Towards a public private partnership for grain legumes: A case of World Vision Uganda

Display start
Display end
Newsletter #
Newsletter item #
News homepage item #

Public private partnership (PPP) is a co-operative venture between the public and private sectors on the basis of expertise of each partner. A PPP meets clearly articulated public needs through the appropriate allocation of resources, risks and rewards. This approach is guided by four important pillars: capacity building, awareness creation and dissemination, information to support input supply and output markets. The N2Africa project and World Vision Uganda (WVU) both see the PPP approach as an exit strategy to sustain development interventions and address the chronic dependency syndrome in the communities where they work.

Both the N2Africa project, and the WVU’s Food security and Community Resilience Programme seek to contribute to improved food and livelihood security amongst the most vulnerable farming communities through increased agricultural production and productivity, and improved nutrition and incomes. WVU and N2Africa agreed that strengthening the competitiveness of the smallholders is the appropriate approach to meet the desired goals of improved food and livelihood security. This led to a joint project on strengthening the capacity of smallholders to engage in value chains of grain legumes for improved livelihood security and incomes.

Aligning the N2Africa goals with the strategic objective of WVU led to collaboration with more partners because diverse knowledge and skills were required and could only be met by partnering with public and private organisations. N2Africa linked WVU with the following partners:

  • Integrated Seed Systems Development (ISSD) builds the capacity of farmer groups in local seed businesses to fill the critical gap of availability of quality seed. WVU and ISSD Wageningen University signed a memorandum of understanding (MOU). Some seed money is provided to the farmer groups to start up the seed businesses as well. Other partners such as the Ministry of Agriculture Animal Industry and Fisheries (MAAIF) are included for inspection and certification of quality declared seed.
  • The National Research Systems build capacity and backstop WVU staff and farmer organizations in legume agronomy and experimentation (NARO-NARL) and management of inoculants N2Africa (Makerere University). N2Africa is giving some funding support through sub-agreements.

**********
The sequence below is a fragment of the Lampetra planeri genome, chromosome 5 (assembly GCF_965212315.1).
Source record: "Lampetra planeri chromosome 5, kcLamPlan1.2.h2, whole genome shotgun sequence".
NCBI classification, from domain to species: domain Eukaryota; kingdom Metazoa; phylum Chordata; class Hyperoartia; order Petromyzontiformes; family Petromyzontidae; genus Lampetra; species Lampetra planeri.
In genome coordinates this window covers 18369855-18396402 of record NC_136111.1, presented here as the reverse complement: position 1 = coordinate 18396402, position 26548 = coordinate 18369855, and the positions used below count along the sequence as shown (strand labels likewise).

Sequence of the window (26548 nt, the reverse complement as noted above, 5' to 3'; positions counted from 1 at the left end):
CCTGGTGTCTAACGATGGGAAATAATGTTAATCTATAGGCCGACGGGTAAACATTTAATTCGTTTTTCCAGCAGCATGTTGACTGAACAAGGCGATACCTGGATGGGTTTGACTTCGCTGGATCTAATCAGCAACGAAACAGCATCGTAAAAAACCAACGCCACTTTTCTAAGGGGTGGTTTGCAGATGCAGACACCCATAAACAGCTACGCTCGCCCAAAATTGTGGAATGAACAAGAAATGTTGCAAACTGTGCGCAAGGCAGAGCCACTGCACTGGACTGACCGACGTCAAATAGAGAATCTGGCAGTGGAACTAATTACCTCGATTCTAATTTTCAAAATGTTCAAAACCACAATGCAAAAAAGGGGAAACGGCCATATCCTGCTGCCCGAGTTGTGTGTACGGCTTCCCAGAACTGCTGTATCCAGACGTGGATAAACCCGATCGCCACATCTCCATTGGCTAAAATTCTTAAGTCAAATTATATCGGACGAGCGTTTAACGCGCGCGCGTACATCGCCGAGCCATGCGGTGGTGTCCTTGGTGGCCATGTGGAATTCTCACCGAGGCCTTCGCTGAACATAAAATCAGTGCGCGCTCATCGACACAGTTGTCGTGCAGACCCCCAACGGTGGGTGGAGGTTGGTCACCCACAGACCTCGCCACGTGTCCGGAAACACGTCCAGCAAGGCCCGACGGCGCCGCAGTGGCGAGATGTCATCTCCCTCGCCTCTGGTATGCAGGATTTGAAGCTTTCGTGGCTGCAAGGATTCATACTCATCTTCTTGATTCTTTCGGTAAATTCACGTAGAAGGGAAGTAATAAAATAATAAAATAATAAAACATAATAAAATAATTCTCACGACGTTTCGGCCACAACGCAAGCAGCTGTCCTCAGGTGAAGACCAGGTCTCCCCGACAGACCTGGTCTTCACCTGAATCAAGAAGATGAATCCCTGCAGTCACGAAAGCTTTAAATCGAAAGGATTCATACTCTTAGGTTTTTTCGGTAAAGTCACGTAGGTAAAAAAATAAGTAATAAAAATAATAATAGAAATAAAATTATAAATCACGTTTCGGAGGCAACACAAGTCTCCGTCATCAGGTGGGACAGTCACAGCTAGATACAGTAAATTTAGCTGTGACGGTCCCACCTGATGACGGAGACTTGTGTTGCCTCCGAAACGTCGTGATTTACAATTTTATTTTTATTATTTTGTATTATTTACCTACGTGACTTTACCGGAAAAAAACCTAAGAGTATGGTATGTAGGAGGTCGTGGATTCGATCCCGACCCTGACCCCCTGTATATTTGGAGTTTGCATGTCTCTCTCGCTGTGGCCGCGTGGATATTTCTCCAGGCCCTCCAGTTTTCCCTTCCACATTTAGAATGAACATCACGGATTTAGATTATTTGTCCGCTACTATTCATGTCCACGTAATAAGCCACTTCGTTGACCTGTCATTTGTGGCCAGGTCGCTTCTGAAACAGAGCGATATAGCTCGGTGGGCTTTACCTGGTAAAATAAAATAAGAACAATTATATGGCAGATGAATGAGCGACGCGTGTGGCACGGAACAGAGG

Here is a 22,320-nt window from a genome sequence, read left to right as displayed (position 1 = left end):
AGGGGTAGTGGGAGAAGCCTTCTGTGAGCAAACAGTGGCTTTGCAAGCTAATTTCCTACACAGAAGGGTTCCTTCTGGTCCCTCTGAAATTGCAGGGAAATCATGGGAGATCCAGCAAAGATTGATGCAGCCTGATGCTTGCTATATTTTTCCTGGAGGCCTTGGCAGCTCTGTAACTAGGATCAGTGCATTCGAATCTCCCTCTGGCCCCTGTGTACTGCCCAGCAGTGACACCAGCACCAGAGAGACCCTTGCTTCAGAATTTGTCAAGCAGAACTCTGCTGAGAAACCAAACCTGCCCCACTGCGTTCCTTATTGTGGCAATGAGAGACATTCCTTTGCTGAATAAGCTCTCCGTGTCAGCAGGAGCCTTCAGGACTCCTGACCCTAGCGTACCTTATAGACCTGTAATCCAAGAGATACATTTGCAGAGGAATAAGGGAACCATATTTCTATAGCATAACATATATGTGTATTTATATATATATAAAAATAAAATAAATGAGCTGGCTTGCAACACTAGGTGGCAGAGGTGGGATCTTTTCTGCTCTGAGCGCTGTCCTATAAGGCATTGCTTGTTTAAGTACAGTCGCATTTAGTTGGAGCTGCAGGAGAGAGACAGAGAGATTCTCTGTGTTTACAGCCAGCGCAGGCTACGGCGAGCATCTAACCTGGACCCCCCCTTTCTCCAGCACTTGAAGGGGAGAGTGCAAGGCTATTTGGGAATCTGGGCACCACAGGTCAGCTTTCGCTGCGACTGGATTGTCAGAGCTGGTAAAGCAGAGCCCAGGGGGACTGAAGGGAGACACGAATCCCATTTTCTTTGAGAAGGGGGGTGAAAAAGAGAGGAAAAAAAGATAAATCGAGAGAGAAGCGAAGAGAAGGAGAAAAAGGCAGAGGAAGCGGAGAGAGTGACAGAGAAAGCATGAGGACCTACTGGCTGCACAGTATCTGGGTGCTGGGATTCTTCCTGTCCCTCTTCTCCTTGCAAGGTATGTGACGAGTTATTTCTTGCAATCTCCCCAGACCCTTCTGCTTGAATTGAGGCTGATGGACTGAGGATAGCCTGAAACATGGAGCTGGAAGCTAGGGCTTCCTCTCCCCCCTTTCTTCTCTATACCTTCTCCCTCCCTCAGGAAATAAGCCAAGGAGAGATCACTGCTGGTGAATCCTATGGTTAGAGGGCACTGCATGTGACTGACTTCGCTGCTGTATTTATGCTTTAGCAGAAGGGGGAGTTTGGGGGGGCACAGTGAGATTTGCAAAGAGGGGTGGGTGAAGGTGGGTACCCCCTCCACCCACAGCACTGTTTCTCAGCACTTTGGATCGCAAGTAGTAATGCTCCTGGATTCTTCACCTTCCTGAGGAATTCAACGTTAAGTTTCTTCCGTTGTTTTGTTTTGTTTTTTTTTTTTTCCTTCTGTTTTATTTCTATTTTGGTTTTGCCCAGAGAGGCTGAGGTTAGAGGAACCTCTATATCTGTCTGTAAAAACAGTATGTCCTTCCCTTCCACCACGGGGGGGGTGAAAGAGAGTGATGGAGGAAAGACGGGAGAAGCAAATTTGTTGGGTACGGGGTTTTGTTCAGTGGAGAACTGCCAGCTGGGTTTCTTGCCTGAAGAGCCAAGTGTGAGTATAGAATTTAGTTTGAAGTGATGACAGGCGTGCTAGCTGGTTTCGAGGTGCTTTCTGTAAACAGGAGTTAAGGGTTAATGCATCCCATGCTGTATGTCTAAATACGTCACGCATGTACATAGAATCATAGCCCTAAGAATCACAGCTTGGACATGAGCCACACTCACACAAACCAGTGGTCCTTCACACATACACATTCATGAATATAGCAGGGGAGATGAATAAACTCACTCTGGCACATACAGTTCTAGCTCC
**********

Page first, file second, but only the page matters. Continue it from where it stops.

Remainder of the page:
• AgriNet is a private sector organization that buys soyabean. AgriNet is providing basic post-harvest training to farmers to achieve the desired grain quality. It also guarantees the price of soyabean and establishes bulking centres. They have placed a demand of 300MT of soyabean per season. An MoU was signed as well.

World Vision Uganda also took up some of the aspects for strengthening the linkages:

  • Co-funding farmer institution development to address the collective marketing and business skills development. WVU engaged Uganda Co-operative Alliance to train farmer organizations and made linkages to microfinance institutions to access agricultural credit for farmer groups.
  • Establishing an MoU with PlantWise to address the issues of pest and disease management.
  • Establishing an information sharing system including a portal and quarterly reflection meetings to keep partners informed and regularly review the joint action plan.
  • Engaging the district local governments (DLG) in Oyam and Kole to mobilize communities to implement the project in line with the government goal of combating poverty and increasing household incomes through agriculture.

Left: Farmers being taken through the different treatments of the soyabean demo during the field day in Oyam District

Right: Farmers evaluating the soyabean technologies of the demo garden managed by World Vision Uganda in Oyam District.

Although the approach used does not embody all the PPP development steps, it already provides some lessons: a need for major re-adjustments in mindsets to work jointly, clear definition of roles to work effectively and efficiently and continuous capacity building for farmers and partners.

Whereas N2Africa is already facilitating the creation of partnerships and directly signs partnership agreements with various organizations, we are looking forward to the time farmers will be able to engage these partners on their own. We envisage that the current partnerships develop into a public private partnership where all partners will be accountable to each other and where there are clear roles and responsibilities, leading to the achievement of the common goals and targets.

By Connetie Ayesiga, BDO N2Africa, IITA Uganda & Dorcas Adrale, Partnerships Specialist, World Vision Uganda